A new study from researchers at the University of Michigan Comprehensive Cancer Center found that a tool commonly used by doctors to estimate the risk of a woman’s breast cancer (breast cancer types) returning after surgery is not very effective at explaining risk to patients.
As a result, women with breast cancer may not find these tools helpful when deciding whether to have chemotherapy.
The tool itself is very useful to doctors, many of whom print out information from this tool and give it to patients when they are discussing chemotherapy.
Nearly all women diagnosed with early stage breast cancer will have surgery, but many will also consider chemotherapy to help prevent the cancer from coming back.
“The main benefit of additional treatments such as chemotherapy after surgery is long-term risk reduction. But chemotherapy does not provide much benefit for some women, and those women can potentially avoid unnecessary side effects by skipping chemotherapy.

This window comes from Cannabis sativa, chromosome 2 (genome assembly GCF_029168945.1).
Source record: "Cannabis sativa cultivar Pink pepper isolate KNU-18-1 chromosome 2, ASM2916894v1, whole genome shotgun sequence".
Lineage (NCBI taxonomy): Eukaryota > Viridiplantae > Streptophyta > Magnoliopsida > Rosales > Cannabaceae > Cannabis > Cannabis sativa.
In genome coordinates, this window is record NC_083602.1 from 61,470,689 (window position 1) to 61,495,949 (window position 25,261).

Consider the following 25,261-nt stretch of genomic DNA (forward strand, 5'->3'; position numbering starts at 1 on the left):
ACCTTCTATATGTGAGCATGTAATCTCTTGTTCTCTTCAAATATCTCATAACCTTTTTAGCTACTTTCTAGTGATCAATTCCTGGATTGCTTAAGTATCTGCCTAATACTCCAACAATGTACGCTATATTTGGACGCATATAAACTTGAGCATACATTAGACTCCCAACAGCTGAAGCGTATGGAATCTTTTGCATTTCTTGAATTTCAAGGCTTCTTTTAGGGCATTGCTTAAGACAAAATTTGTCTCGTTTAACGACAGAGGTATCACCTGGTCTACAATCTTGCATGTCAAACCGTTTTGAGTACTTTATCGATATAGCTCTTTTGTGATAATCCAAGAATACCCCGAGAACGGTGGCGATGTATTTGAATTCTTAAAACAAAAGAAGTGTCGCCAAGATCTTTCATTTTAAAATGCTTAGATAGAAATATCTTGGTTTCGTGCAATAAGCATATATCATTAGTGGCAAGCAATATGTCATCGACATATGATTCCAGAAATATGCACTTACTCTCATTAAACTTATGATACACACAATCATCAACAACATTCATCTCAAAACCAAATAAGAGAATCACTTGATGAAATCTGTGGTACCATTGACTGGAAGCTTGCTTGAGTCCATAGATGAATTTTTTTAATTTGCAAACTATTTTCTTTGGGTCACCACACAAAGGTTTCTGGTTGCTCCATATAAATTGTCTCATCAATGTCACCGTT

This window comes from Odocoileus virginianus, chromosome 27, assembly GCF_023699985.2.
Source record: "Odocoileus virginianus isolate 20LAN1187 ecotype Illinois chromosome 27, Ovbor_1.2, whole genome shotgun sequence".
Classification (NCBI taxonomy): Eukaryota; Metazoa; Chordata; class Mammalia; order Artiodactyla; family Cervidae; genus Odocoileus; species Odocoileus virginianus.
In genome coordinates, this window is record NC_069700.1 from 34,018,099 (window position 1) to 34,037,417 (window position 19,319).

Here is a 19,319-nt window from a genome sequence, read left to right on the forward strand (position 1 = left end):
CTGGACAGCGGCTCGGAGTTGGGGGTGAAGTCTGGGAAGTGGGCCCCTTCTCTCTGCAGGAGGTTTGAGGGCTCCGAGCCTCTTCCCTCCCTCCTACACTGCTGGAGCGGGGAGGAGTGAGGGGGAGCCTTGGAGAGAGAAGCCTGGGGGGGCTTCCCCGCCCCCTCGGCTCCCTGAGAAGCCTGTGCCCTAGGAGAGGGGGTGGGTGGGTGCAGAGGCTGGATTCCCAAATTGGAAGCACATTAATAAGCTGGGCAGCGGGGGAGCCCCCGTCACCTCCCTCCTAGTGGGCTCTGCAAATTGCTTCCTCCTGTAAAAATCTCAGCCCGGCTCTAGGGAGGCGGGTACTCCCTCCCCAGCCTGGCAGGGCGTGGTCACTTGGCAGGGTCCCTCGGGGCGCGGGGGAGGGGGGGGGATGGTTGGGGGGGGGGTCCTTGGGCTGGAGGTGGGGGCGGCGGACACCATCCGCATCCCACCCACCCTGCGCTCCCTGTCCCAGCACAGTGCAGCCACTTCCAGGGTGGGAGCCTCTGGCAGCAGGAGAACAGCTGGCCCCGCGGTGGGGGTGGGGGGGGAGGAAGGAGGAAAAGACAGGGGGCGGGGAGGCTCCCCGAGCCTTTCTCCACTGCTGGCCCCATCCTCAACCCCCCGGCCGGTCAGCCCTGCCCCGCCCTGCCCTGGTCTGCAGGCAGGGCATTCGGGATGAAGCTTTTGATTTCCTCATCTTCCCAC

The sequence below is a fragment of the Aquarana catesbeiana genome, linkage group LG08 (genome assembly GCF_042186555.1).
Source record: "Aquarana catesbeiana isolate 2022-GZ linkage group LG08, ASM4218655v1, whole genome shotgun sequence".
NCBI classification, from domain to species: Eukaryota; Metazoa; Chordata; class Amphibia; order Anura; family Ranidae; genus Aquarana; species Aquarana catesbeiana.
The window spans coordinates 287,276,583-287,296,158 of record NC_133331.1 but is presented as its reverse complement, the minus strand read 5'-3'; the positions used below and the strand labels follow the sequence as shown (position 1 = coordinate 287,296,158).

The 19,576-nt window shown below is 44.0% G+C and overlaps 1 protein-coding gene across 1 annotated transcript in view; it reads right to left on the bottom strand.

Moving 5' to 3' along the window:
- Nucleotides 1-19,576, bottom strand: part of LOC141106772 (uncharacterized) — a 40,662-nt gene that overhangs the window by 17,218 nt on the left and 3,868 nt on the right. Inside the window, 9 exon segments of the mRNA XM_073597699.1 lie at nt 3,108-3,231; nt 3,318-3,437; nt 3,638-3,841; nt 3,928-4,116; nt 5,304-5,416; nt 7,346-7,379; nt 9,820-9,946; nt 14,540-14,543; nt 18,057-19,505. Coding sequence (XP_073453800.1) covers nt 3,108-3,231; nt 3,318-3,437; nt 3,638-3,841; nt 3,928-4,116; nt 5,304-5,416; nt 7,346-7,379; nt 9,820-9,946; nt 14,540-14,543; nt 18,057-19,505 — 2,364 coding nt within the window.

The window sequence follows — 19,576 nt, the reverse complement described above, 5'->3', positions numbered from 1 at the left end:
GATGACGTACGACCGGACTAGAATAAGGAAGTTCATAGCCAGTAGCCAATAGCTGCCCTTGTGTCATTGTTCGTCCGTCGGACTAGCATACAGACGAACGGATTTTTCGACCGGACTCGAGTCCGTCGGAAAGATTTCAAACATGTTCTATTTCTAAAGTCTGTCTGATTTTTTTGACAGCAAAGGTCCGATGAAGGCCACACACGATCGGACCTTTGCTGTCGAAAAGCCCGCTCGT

So understanding how large or small the risk reduction is can help women make the right choice,” says lead study author Brian Zikmund-Fisher, Ph.D., research assistant professor of general medicine at the U-M Medical School and a researcher at the VA Ann Arbor Healthcare System.
Read more at EurekAlert